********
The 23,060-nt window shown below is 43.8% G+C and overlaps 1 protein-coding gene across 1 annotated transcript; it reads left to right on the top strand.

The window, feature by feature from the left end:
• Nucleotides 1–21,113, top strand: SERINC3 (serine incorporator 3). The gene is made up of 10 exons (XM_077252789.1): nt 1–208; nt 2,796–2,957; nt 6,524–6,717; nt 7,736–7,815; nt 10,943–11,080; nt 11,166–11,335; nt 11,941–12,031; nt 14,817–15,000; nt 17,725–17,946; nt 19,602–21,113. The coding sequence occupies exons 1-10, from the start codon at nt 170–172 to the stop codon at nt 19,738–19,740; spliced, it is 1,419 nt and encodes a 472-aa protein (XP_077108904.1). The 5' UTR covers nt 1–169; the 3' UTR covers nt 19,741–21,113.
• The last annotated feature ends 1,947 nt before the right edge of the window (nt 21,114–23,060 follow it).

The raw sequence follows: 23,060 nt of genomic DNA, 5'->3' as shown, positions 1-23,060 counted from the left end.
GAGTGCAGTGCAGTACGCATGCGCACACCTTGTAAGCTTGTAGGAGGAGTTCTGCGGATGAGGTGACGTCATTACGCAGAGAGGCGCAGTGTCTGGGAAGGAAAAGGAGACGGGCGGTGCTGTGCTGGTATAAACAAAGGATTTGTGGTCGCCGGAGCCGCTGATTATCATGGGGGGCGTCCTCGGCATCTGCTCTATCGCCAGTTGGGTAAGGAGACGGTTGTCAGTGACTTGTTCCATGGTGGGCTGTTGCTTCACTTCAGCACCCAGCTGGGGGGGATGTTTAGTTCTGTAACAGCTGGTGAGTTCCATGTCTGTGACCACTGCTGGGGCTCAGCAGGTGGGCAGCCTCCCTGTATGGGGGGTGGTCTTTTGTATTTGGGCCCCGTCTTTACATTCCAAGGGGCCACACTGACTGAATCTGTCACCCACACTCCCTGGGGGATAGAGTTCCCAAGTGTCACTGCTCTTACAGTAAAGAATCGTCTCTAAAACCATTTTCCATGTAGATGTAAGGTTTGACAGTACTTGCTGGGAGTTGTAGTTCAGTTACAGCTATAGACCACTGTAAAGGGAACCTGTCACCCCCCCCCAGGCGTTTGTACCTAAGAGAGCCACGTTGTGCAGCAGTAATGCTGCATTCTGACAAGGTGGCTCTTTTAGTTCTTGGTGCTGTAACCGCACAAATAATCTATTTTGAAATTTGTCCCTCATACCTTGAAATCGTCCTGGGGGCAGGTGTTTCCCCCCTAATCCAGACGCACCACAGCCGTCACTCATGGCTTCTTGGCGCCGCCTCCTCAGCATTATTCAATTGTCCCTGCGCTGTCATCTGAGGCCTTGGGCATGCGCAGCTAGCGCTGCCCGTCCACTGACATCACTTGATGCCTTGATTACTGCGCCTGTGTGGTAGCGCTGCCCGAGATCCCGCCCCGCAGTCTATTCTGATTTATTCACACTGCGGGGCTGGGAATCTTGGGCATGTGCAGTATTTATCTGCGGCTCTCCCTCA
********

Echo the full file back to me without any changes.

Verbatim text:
The 23,060-nt window shown below is 43.8% G+C and overlaps 1 protein-coding gene across 1 annotated transcript; it reads left to right on the top strand.

The window, feature by feature from the left end:
• Nucleotides 1–21,113, top strand: SERINC3 (serine incorporator 3). The gene is made up of 10 exons (XM_077252789.1): nt 1–208; nt 2,796–2,957; nt 6,524–6,717; nt 7,736–7,815; nt 10,943–11,080; nt 11,166–11,335; nt 11,941–12,031; nt 14,817–15,000; nt 17,725–17,946; nt 19,602–21,113. The coding sequence occupies exons 1-10, from the start codon at nt 170–172 to the stop codon at nt 19,738–19,740; spliced, it is 1,419 nt and encodes a 472-aa protein (XP_077108904.1). The 5' UTR covers nt 1–169; the 3' UTR covers nt 19,741–21,113.
• The last annotated feature ends 1,947 nt before the right edge of the window (nt 21,114–23,060 follow it).

The raw sequence follows: 23,060 nt of genomic DNA, 5'->3' as shown, positions 1-23,060 counted from the left end.
GAGTGCAGTGCAGTACGCATGCGCACACCTTGTAAGCTTGTAGGAGGAGTTCTGCGGATGAGGTGACGTCATTACGCAGAGAGGCGCAGTGTCTGGGAAGGAAAAGGAGACGGGCGGTGCTGTGCTGGTATAAACAAAGGATTTGTGGTCGCCGGAGCCGCTGATTATCATGGGGGGCGTCCTCGGCATCTGCTCTATCGCCAGTTGGGTAAGGAGACGGTTGTCAGTGACTTGTTCCATGGTGGGCTGTTGCTTCACTTCAGCACCCAGCTGGGGGGGATGTTTAGTTCTGTAACAGCTGGTGAGTTCCATGTCTGTGACCACTGCTGGGGCTCAGCAGGTGGGCAGCCTCCCTGTATGGGGGGTGGTCTTTTGTATTTGGGCCCCGTCTTTACATTCCAAGGGGCCACACTGACTGAATCTGTCACCCACACTCCCTGGGGGATAGAGTTCCCAAGTGTCACTGCTCTTACAGTAAAGAATCGTCTCTAAAACCATTTTCCATGTAGATGTAAGGTTTGACAGTACTTGCTGGGAGTTGTAGTTCAGTTACAGCTATAGACCACTGTAAAGGGAACCTGTCACCCCCCCCCAGGCGTTTGTACCTAAGAGAGCCACGTTGTGCAGCAGTAATGCTGCATTCTGACAAGGTGGCTCTTTTAGTTCTTGGTGCTGTAACCGCACAAATAATCTATTTTGAAATTTGTCCCTCATACCTTGAAATCGTCCTGGGGGCAGGTGTTTCCCCCCTAATCCAGACGCACCACAGCCGTCACTCATGGCTTCTTGGCGCCGCCTCCTCAGCATTATTCAATTGTCCCTGCGCTGTCATCTGAGGCCTTGGGCATGCGCAGCTAGCGCTGCCCGTCCACTGACATCACTTGATGCCTTGATTACTGCGCCTGTGTGGTAGCGCTGCCCGAGATCCCGCCCCGCAGTCTATTCTGATTTATTCACACTGCGGGGCTGGGAATCTTGGGCATGTGCAGTATTTATCTGCGGCTCTCCCTCA